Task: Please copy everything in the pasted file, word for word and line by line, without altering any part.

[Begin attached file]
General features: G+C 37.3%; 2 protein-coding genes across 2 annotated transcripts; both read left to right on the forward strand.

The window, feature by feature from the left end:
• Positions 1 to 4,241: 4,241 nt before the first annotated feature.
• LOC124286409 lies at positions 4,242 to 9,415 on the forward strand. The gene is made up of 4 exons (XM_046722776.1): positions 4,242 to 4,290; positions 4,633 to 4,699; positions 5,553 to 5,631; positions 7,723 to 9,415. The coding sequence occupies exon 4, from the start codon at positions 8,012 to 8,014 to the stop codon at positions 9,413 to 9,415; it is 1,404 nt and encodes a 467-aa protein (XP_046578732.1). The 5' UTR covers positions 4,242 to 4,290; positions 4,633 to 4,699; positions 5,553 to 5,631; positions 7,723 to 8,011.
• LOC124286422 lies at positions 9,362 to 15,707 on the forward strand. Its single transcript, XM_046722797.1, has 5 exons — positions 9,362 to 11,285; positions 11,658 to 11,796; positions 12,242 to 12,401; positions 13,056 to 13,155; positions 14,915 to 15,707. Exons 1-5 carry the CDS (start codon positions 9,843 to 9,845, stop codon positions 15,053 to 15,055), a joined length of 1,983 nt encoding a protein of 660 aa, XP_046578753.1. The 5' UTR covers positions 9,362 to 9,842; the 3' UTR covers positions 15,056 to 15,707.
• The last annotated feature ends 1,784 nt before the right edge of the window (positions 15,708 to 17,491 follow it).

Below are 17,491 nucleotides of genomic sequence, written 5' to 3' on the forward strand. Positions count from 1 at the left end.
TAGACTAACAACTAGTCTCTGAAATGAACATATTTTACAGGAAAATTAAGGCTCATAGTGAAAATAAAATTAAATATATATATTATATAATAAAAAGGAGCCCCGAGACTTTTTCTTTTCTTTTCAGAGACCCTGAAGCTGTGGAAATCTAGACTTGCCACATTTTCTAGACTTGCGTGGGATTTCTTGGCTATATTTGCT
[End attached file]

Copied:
General features: G+C 37.3%; 2 protein-coding genes across 2 annotated transcripts; both read left to right on the forward strand.

The window, feature by feature from the left end:
• Positions 1 to 4,241: 4,241 nt before the first annotated feature.
• LOC124286409 lies at positions 4,242 to 9,415 on the forward strand. The gene is made up of 4 exons (XM_046722776.1): positions 4,242 to 4,290; positions 4,633 to 4,699; positions 5,553 to 5,631; positions 7,723 to 9,415. The coding sequence occupies exon 4, from the start codon at positions 8,012 to 8,014 to the stop codon at positions 9,413 to 9,415; it is 1,404 nt and encodes a 467-aa protein (XP_046578732.1). The 5' UTR covers positions 4,242 to 4,290; positions 4,633 to 4,699; positions 5,553 to 5,631; positions 7,723 to 8,011.
• LOC124286422 lies at positions 9,362 to 15,707 on the forward strand. Its single transcript, XM_046722797.1, has 5 exons — positions 9,362 to 11,285; positions 11,658 to 11,796; positions 12,242 to 12,401; positions 13,056 to 13,155; positions 14,915 to 15,707. Exons 1-5 carry the CDS (start codon positions 9,843 to 9,845, stop codon positions 15,053 to 15,055), a joined length of 1,983 nt encoding a protein of 660 aa, XP_046578753.1. The 5' UTR covers positions 9,362 to 9,842; the 3' UTR covers positions 15,056 to 15,707.
• The last annotated feature ends 1,784 nt before the right edge of the window (positions 15,708 to 17,491 follow it).

Below are 17,491 nucleotides of genomic sequence, written 5' to 3' on the forward strand. Positions count from 1 at the left end.
TAGACTAACAACTAGTCTCTGAAATGAACATATTTTACAGGAAAATTAAGGCTCATAGTGAAAATAAAATTAAATATATATATTATATAATAAAAAGGAGCCCCGAGACTTTTTCTTTTCTTTTCAGAGACCCTGAAGCTGTGGAAATCTAGACTTGCCACATTTTCTAGACTTGCGTGGGATTTCTTGGCTATATTTGCT